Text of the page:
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Illustration: Assistant Editor Kathy Wong for Endpoints News

Twit­ter dis­ar­ray con­tin­ues as phar­ma ad­ver­tis­ers ex­tend paus­es and look around for op­tions, but keep tweet­ing

Pharma advertisers on Twitter are done — at least for now. Ad spending among the previous top spenders flattened even further last week, according to the latest data from ad tracker Pathmatics, amid ongoing turmoil after billionaire boss Elon Musk’s takeover now one month ago.

Among 18 top advertisers tracked for Endpoints News, only two are spending: GSK and Bayer. GSK spending for the full week through Sunday was minimal at just under $1,900. Meanwhile, German drugmaker Bayer remains the industry outlier upping its spending to $499,000 last week from $480,000 the previous week. Bayer’s spending also marks a big increase from a month ago and before the Musk takeover, when it spent $16,000 per week.

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Vi­a­tris with­draws ac­cel­er­at­ed ap­proval for top­i­cal an­timi­cro­bial 24 years lat­er

After 24 years without confirming clinical benefit, the FDA announced Tuesday morning that Viatris (formed via Mylan and Pfizer’s Upjohn) has decided to withdraw a topical antimicrobial agent, Sulfamylon (mafenide acetate), after the company said conducting a confirmatory study was not feasible.

Sulfamylon first won FDA’s accelerated nod in 1998 as a topical burn treatment, with the FDA noting that last December, Mylan told the agency that it wasn’t running the trial.

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Catal­ent to cut about 200 jobs in Mary­land and Texas

Contract manufacturing company Catalent is cutting about 200 jobs in Maryland and Texas, according to WARN notices, trimming back some of its pandemic-era expansion.

The company will cut 77 jobs by Jan. 15 of next year at a cell therapy facility in Webster, TX, just outside of Houston. In Maryland, the company is reducing staff at two locations, with 82 jobs being eliminated at Catalent’s facility in Gaithersburg, and 53 in Rockville. The layoffs go into effect at those locations on Jan. 14.

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Sana, Codex­is lay off staff, reshuf­fle pipeline in bid to fo­cus cell ther­a­py, en­zyme en­gi­neer­ing work

As its market cap shrinks to a fraction of its heyday, flashy cell therapy startup Sana Biotechnology is laying off 15% of its staffers in a move to rejig the pipeline and restructure the company.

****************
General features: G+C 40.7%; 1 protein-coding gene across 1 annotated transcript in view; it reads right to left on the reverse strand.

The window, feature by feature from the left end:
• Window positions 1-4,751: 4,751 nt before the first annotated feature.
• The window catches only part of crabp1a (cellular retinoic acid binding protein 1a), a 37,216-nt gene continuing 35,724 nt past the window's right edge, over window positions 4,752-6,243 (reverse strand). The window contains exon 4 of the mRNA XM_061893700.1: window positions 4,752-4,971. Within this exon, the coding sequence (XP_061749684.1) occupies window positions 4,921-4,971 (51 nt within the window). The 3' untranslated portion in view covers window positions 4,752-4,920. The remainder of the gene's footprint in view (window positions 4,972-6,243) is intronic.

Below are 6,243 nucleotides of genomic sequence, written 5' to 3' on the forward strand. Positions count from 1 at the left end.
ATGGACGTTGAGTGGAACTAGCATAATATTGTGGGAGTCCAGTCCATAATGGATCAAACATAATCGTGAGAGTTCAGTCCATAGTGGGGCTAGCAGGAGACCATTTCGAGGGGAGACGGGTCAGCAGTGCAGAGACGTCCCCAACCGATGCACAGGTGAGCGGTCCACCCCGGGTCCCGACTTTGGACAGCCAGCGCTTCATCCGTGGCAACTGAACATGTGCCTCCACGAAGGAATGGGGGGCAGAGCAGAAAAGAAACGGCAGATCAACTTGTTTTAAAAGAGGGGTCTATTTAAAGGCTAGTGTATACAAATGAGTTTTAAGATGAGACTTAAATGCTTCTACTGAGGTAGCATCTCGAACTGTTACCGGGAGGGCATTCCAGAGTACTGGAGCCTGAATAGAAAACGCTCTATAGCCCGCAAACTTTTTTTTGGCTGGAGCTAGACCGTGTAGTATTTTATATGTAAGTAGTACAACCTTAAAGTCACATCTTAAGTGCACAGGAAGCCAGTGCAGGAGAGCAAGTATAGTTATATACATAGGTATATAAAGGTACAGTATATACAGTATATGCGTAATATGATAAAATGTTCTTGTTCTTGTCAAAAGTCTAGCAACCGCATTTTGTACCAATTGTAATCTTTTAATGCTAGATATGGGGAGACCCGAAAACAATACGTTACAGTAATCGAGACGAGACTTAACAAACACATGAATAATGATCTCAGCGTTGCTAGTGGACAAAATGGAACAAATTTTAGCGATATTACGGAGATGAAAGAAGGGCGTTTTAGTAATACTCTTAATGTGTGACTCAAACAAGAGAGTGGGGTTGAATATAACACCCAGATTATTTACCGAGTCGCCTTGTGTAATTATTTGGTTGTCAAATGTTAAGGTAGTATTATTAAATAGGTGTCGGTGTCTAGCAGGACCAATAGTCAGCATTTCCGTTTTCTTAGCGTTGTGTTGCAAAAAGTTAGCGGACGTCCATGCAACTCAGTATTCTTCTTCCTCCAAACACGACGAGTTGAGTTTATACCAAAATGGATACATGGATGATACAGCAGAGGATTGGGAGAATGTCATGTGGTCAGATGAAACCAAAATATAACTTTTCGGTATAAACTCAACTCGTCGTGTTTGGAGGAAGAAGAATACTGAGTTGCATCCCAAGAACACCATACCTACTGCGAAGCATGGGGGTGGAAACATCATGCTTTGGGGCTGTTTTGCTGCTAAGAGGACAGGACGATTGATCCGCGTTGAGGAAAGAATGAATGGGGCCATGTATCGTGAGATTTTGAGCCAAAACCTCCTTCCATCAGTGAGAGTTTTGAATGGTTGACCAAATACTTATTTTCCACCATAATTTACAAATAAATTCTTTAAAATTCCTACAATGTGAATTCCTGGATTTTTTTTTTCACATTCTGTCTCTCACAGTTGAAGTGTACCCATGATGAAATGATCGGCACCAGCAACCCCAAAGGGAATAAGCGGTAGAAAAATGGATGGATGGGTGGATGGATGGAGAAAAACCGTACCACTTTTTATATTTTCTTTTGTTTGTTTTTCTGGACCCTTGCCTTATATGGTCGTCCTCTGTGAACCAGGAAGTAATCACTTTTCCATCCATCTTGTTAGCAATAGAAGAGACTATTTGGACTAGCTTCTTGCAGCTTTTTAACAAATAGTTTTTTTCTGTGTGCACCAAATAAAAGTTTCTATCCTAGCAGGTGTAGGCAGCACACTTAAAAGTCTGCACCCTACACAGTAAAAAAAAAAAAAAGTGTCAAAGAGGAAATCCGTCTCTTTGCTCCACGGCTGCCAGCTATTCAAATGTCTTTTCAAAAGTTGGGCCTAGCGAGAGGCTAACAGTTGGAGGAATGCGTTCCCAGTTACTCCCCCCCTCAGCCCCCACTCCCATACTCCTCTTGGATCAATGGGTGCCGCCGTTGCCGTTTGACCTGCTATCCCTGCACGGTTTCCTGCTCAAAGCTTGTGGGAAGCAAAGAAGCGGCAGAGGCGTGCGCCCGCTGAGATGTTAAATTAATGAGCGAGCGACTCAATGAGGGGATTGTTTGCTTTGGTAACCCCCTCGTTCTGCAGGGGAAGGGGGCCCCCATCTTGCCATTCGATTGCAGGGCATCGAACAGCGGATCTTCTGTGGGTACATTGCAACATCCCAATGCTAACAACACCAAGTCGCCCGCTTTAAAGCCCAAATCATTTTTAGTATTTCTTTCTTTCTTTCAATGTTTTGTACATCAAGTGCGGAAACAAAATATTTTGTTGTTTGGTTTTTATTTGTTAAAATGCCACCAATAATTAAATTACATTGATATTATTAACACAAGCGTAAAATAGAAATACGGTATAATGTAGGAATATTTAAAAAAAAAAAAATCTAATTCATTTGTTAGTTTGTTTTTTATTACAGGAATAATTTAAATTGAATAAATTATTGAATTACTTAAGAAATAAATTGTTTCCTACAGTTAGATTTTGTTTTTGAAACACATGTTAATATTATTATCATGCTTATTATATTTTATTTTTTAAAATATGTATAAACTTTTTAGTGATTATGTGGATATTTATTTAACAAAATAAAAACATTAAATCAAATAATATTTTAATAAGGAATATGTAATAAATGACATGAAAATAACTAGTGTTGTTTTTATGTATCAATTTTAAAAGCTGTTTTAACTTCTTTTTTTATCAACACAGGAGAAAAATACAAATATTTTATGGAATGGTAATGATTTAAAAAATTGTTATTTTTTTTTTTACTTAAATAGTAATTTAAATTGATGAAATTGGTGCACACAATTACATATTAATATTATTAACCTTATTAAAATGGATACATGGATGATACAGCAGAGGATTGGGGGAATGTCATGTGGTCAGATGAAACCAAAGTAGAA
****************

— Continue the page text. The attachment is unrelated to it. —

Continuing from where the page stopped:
Sana is among a growing group of biotechs that, feeling the weight of a broader market downturn and seeing their shares tumble steadily, are tightening the purse strings and adjusting their focus. Also on Tuesday, Codexis, an enzyme engineering company based in California and now helmed by former Sierra Oncology CEO Stephen Dilly, announced it will reduce the workforce by 18%.

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Mar­ket­ingRx roundup: Pfiz­er, BioN­Tech re-up iHeartRa­dio hol­i­day spon­sor­ship; WHO re­names mon­key­pox to 'm­pox'

It’s that time of year again for pop music fans with the return of the iHeartRadio Jingle Ball tour — and Pfizer and BioNTech’s sponsorship. For the second year, the Covid-19 vaccine collaborators are the pharma national sponsors among consumer brand partners, including ESPN, Dunkin, M&Ms, Mercedes and Pepsi.

Pfizer and BioNTech are also sponsoring the official Jingle Ball Radio streaming station on iHeart’s network, programmed with music from past and present concert performers. This year they include Lizzo, Dua Lipa, Dove Cameron and Charlie Puth. Pfizer-sponsored radio ads and online video and digital banner ads encourage listeners to get updated Covid-19 booster shots.

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Mark Schneider, Nestlé CEO (AP Images)

Nestlé re­con­sid­ers peanut al­ler­gy pro­gram two years af­ter $2.6B buy­out

It seems Nestlé is experiencing some buyer’s remorse two years after throwing down $2.6 billion for Aimmune Therapeutics and its peanut allergy pill Palforzia.

CEO Mark Schneider announced on Tuesday that Nestlé is “exploring strategic options” for Palforzia following lower-than-expected demand. A company spokesperson declined to confirm whether a potential sale is in consideration.

“The review is expected to be completed in the first half of 2023. Going forward, Nestlé Health Science will sharpen its focus on Consumer Care and Medical Nutrition,” the company said in a news release.

iECURE CEO Joe Truitt and founder Jim Wilson

Jim Wil­son biotech iECURE gets fresh $65M to push pe­di­atric liv­er dis­ease gene ther­a­py in­to the clin­ic

Jim Wilson-founded biotech iECURE has wrapped a $65M Series A extension round to get its lead candidate — a gene replacement therapy for a rare inherited liver disease known as ornithine transcarbamylase deficiency, or OTC — into the clinic.

This round was co-led by Novo Holdings and LYFE Capital, followed by initial investors Versant and OrbiMed as well. In September 2021, iECURE raised a $50 million Series A led by the latter two. The new cash infusion will get iECURE through an initial in-human trial, which CEO Joe Truitt told Endpoints News iECURE hopes to read out in 2024.